Upholstery Restoration Journey:
My upholstery restoration journey began over 20 years ago. I wanted to reupholster a pair of chairs while I was 8 months pregnant with our second child, however, I did not feel confident to do them by myself. After years of doing small upholstery projects I felt that this one was a “real” upholstery job. So I either had to pay someone a ton of money or learn to do it myself.
Saving furniture from the dump and updating it to fit my style has been a passion of mine since I purchased my first antique at 17 years old. Before I married my husband we went on weekend dates of antiquing and junking. Good thing I found out before we got married that he loved it too. Our children are passionate about creating and restoring too. We are a DIY family of four! All four of us worked on the chairs in this post.
My journey begins:
I signed up for an upholstery class in Jacksonville, FL while my husband was aboard ship in the navy. It was a juggle with living in a new city, husband out of the country, 8 months pregnant, and a 2 year old, but I was determined I could do this. The rest is history!
The catalyst for this project was the need for a great educational how-to upholster video. I saw a new trend with many younger clients wanting their family heirlooms and vintage finds updated, but their budget would not allow them to hire an expert upholster. Therefore, they are willing and able to do it themselves. So why not teach them how? The video is available in the shop check it out HERE.
Current Restoration Project:
Before photos of the front and back views. These chairs where upholstered in mauve velvet. Remember mauve? Well, I guess they got tired of that color too and painted over the velvet. Not a good look or feel. Note the broken leg on the front right of the chair on the right, but I only paid $30.00 for the pair.
Now for the fun part:
Now for the fun part! Details make the project your own custom masterpiece. First, what fabric? Then what color paint? Upholster like it was done originally or go for a modern take on a classic Victorian antique?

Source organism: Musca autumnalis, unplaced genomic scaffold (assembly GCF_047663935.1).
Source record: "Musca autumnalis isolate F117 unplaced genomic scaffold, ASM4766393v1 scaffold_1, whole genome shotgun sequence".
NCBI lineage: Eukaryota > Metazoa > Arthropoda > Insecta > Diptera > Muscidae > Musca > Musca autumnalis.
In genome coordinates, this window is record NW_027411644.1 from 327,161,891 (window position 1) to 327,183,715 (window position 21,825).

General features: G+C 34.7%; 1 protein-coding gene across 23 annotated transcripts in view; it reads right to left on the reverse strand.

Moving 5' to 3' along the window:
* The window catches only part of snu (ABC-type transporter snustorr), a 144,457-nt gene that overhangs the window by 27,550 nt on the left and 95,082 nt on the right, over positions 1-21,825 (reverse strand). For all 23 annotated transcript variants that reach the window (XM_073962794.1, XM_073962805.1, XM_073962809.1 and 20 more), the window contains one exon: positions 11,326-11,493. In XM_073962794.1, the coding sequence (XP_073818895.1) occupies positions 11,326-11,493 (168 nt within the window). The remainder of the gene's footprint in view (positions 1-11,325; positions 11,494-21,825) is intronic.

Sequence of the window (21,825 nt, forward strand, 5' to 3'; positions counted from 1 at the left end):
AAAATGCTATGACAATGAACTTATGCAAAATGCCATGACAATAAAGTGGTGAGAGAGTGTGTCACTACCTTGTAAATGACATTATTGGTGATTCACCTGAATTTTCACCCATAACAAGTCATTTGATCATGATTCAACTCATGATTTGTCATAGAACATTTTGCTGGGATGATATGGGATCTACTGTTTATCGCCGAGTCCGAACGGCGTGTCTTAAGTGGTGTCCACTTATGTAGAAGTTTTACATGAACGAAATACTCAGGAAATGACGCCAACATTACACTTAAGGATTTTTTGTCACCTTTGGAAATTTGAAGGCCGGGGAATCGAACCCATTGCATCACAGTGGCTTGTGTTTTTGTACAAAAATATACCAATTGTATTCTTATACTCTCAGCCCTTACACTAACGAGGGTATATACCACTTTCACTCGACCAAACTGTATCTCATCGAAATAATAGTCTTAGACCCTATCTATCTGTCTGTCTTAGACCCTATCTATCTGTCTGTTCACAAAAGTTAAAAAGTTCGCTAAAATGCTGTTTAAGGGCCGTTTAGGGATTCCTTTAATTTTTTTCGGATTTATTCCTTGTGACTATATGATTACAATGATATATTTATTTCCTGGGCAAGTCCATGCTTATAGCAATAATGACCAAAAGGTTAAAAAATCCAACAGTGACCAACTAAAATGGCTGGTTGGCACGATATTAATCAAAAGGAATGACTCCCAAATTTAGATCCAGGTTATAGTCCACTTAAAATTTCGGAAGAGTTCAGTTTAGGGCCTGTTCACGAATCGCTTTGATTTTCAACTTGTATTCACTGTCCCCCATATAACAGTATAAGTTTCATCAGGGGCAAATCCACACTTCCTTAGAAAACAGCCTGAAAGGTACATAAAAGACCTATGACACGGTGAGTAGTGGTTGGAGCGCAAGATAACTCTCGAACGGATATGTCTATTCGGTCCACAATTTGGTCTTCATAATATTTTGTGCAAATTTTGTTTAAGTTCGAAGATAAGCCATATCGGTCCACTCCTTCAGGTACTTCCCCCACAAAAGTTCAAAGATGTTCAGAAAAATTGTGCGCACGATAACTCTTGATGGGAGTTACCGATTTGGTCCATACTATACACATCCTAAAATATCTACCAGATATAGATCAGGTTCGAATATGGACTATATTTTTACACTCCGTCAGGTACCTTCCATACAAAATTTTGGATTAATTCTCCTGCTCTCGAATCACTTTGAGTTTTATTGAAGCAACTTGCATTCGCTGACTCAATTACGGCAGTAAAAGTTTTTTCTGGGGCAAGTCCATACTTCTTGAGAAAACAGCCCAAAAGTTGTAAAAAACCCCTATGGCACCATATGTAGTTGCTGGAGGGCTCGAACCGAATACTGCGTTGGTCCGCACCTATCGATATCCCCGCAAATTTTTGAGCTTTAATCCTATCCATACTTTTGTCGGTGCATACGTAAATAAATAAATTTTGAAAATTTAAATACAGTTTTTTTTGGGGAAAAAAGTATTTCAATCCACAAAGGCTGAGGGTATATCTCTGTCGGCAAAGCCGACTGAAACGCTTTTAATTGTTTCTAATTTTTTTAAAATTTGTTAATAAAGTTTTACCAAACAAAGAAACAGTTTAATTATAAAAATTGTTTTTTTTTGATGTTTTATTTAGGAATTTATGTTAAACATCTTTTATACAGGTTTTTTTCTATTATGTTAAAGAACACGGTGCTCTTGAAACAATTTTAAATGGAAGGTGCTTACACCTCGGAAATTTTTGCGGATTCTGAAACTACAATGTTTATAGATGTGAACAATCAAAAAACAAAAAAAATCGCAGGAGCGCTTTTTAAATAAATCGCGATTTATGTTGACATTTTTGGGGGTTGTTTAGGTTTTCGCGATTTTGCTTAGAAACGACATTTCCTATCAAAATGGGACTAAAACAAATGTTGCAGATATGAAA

The decision for the fabric was easy, but the paint color was a wee bit more difficult. I chose natural linen for the fabric and then it hit me to chose two paints one as the base and one I would make a glaze to highlight the beautiful carvings. I pulled out the darkest fiber and the lightest fiber from the linen fabric and had paint color matched made. Purchased a can of glaze medium and I was on a roll. Decided to update the upholstery style too because this new look fits in with the modern family much better than the original style.
Frame painted and drying. Next to add the glaze to the carvings.
After the paint dried I placed the original seat back fabric on the chair. Notice the original velvet and the painted parts. You can see how the paint is cracking all over the fabric. Painted fabric is not a beautiful look. Why paint when you can upholster with new clean fabric?
In this photo you can see the glaze on the carving and the fabric weave. Also, behind the chair is a Victrola that is in perfect condition. We did the photo shoot in a historical home that belongs to friends of mine.
Take a peek inside this historical beauty. All ready for the fourth of July.
Learning to upholster has changed my family’s life, in so much as, we have a steady source of extra income from clients in need of our upholstery services. We can also update our furniture on a whim, purchase furniture and restore them and sale them. As long as fabric covered furniture exists upholsterers will have a job, therefore learning to upholster is always a good idea.
Upholstery 101 Video Start Your Upholstery Restoration Journey:
Are you ready to start your Upholstery Restoration Journey? The video that is just a click away is available to our readers at a 20% discount, however, it is a limited time offer. So get your home ready for the holidays and save a money while you DIY
Join the Better Than New Project today!!!
Tools and Supplies:
Hot glue gun
Pneumatic staple gun and compressor
Hog ring pliers
Foam and/or cotton
Hot glue sticks
5/32 welt cord
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